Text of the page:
Energy Economy

Do Rising Rig Counts Matter This Time?

Baker Hughes Inc. (NYSE: BHI) has released its reading on total US rig counts. After ten weeks of decline, the count is up — sort of, and depending upon what you measure.

The Baker Hughes weekly rig count for the U.S. was  down by 4 rigs to 767 rigs. Friday’s report showed that the gain was in the number of oil rigs — up by just 2 to 574 rigs. Gas rigs were down by a count of 6 to 193 rigs.

Before getting excited about a whopping 2-rig increase on the oil side, let’s think about oil price trends around $42.00 per barrel for West Texas Intermediate crude. Then let’s consider that the U.S. total rig count is down by a massive 1,161 rigs from last year — at 1,928 rigs in total. Versus a year ago, the oil rigs were down 1,004 and the count on gas rigs was down 157.

Then there is the offshore rig count to consider. The U.S. Offshore rig count rose by 1 rig to 33 rigs on a weekly basis. Unfortunately for the drillers, that is down 19 rigs year over year.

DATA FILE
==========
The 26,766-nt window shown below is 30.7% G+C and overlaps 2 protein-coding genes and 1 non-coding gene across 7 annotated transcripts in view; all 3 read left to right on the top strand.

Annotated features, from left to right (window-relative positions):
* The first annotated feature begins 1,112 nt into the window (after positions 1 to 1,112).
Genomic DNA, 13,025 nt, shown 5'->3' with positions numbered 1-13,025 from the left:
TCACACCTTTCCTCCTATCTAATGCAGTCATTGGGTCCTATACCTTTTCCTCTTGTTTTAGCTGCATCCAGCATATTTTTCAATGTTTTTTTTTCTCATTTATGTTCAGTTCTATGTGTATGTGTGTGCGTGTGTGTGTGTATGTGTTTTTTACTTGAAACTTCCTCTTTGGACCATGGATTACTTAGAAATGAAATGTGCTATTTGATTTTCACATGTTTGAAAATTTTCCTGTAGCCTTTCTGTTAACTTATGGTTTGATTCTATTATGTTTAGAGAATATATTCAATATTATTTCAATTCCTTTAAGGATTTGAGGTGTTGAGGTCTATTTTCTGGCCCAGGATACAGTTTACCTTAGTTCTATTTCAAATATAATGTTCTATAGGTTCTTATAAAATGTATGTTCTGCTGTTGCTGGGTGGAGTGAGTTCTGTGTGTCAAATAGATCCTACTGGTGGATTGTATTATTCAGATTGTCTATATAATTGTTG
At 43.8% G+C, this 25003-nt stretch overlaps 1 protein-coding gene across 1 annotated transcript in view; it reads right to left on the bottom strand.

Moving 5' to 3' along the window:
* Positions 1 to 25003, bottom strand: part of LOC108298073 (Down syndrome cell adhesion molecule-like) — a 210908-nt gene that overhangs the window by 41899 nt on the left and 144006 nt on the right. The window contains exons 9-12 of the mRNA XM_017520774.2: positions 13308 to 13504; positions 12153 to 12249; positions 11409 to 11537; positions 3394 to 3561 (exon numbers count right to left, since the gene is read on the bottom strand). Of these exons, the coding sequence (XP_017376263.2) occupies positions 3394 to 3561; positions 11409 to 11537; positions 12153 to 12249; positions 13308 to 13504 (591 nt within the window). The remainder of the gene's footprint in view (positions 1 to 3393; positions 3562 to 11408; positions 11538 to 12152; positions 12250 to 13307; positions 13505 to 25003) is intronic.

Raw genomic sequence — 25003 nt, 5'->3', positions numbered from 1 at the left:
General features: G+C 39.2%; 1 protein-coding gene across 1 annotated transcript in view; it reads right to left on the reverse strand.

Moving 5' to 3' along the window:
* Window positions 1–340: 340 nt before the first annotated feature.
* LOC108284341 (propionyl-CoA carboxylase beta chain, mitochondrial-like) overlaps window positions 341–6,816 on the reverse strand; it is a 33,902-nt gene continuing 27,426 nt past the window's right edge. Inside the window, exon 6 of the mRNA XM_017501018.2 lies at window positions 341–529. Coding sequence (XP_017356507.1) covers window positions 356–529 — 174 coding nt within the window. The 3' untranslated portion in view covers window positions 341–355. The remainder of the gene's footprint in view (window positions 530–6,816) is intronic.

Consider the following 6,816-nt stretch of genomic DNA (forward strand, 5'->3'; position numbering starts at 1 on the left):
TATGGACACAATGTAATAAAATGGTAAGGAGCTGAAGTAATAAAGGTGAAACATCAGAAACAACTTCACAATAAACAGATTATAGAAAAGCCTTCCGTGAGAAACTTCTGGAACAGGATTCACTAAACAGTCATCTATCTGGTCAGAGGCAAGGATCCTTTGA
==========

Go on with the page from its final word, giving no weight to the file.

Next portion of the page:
The weekly count from Baker Hughes in Canada was negative by 9, down to 176 rigs. Canada’s oil rig count was down 11 to 68, and its gas rigs count rose by 2 to 108 rigs. The Canadian rig count is down 226 rigs from last year at 402 rigs — with oil rigs down 148 and gas rigs down 78.

West Texas Crude was last seen down $1.17 at $41.86 per barrel. That is a drop of 2.7% but the tally is worse than it seems. Oil prices are down from around $45 in the last week or so and down from $48 shortly after the start in November.

The rig count can do what it wants, but supplier remain high and demand just has not been growing as the global growth picture outside of the U.S. (or in the U.S. for that matter) just is not that strong.